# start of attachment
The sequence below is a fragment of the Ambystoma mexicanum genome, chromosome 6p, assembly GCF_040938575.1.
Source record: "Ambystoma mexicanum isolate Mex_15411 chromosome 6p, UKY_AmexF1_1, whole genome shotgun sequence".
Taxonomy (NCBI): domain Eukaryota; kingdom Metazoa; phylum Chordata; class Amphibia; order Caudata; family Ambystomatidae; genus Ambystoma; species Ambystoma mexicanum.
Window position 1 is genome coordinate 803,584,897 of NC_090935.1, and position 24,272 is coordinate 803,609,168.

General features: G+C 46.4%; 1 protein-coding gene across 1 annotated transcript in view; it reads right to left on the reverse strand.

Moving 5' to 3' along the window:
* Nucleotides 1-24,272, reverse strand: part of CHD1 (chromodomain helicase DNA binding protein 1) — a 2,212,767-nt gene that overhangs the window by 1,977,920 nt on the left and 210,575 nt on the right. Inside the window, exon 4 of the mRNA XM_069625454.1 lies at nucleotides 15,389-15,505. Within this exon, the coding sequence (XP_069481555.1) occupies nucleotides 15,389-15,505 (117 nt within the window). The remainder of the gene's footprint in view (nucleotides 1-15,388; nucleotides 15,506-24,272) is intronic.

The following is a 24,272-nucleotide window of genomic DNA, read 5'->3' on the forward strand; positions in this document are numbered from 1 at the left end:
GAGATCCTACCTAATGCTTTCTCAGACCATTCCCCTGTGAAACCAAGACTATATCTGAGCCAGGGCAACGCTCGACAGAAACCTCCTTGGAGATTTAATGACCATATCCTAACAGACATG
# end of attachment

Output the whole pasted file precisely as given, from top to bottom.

The sequence below is a fragment of the Ambystoma mexicanum genome, chromosome 6p, assembly GCF_040938575.1.
Source record: "Ambystoma mexicanum isolate Mex_15411 chromosome 6p, UKY_AmexF1_1, whole genome shotgun sequence".
Taxonomy (NCBI): domain Eukaryota; kingdom Metazoa; phylum Chordata; class Amphibia; order Caudata; family Ambystomatidae; genus Ambystoma; species Ambystoma mexicanum.
Window position 1 is genome coordinate 803,584,897 of NC_090935.1, and position 24,272 is coordinate 803,609,168.

General features: G+C 46.4%; 1 protein-coding gene across 1 annotated transcript in view; it reads right to left on the reverse strand.

Moving 5' to 3' along the window:
* Nucleotides 1-24,272, reverse strand: part of CHD1 (chromodomain helicase DNA binding protein 1) — a 2,212,767-nt gene that overhangs the window by 1,977,920 nt on the left and 210,575 nt on the right. Inside the window, exon 4 of the mRNA XM_069625454.1 lies at nucleotides 15,389-15,505. Within this exon, the coding sequence (XP_069481555.1) occupies nucleotides 15,389-15,505 (117 nt within the window). The remainder of the gene's footprint in view (nucleotides 1-15,388; nucleotides 15,506-24,272) is intronic.

The following is a 24,272-nucleotide window of genomic DNA, read 5'->3' on the forward strand; positions in this document are numbered from 1 at the left end:
GAGATCCTACCTAATGCTTTCTCAGACCATTCCCCTGTGAAACCAAGACTATATCTGAGCCAGGGCAACGCTCGACAGAAACCTCCTTGGAGATTTAATGACCATATCCTAACAGACATG